Carney also renewed his proposal to invest $50 million to create a new Clean Water Trust Fund and his commitment to a Renewable Portfolio Standard setting a goal that 40 percent of the state’s energy comes from renewable sources by 2035.

Carney is also seeking to make mail-in voting permanent.

“With the General Assembly’s help, we allowed mail-in voting for the first time. That meant hundreds of thousands of Delawareans could stay safe from the pandemic, while exercising their right to vote. And I look forward to signing legislation to make mail-in voting a permanent feature of our elections – from school board and town hall elections to the election for the President of the United States.”

Carney hopes making government and school board meetings virtually available for every resident becomes the norm in the state.

“Governments at all levels made it possible for public meetings, hearings and proceedings to be conducted virtually during the pandemic. In many cases it’s made conducting the public’s business more accessible, more transparent, and more efficient. We should all want more people to participate in our democracy – not fewer. So we should work together to make these practices permanent even after the pandemic.”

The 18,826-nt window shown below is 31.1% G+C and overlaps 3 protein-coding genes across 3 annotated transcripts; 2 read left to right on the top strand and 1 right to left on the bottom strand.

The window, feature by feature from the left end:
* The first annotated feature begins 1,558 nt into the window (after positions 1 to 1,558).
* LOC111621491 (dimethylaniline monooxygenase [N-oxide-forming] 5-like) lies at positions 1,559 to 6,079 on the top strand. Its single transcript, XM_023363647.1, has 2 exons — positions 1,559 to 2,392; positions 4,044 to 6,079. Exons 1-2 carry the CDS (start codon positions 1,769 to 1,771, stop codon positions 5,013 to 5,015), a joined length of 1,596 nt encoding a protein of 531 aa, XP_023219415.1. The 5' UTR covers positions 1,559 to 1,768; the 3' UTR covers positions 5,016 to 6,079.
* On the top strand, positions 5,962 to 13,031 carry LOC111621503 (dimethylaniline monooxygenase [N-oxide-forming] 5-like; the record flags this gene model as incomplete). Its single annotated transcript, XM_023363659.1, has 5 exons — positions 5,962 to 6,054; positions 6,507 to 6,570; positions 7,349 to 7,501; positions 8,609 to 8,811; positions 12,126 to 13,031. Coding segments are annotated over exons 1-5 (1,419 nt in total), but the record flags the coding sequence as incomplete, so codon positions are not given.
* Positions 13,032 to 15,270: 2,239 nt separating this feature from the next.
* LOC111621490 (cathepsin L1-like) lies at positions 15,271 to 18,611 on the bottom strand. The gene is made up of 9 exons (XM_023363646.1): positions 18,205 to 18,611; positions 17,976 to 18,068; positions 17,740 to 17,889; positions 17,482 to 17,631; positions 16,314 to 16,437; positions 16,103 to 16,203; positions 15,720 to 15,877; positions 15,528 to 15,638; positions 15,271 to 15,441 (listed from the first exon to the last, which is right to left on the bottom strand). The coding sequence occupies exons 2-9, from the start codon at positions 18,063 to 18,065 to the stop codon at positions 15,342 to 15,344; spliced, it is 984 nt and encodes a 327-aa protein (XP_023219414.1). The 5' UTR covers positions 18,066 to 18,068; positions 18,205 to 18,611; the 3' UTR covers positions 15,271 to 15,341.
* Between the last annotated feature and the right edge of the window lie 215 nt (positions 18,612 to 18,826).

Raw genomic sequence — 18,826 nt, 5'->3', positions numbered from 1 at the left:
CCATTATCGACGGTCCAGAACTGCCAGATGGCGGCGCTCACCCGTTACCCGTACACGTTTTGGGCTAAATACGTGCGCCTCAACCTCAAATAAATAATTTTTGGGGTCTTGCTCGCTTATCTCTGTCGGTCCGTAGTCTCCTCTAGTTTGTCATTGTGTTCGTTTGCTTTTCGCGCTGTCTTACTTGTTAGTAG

Carney also wants to double funding for the state’s Opportunity Funding Program that offers support for low income students and English learners and the Early Childhood Assistance Program.

Carney also committed to fully funding K-3 basic special education over the next few years.

"My highest priority as Governor remains the same. We need to ensure our most vulnerable students get the education they need and deserve. Students who are living in poverty. Students who are still learning English," said Carney.

Carney acknowleged that there's a long road ahead for the state in battling the pandemic, but believes "we have turned the corner.

"This year has taken a toll on each of us. And our state has had to withstand enormous pressure and strain. But we as a state have survived. We’ve proven that if we each do our part, together, we can get through this,"  said Carney as he close the speech. "Hope is here. We’re getting the vaccine to as many Delawareans, as fast as we can. And we have a new President who we all know so well, and we know we can trust. We will get through this. And with your help, in this next year, we will thrive."

Carney plans to offer his plan for the state's 2022 budget Thursday morning.

Joe brings over 20 years of experience in news and radio to Delaware Public Media and the All Things Considered host position. He joined DPM in November 2019 as a reporter and fill-in ATC host after six years as a reporter and anchor at commercial radio stations in New Castle and Sussex Counties.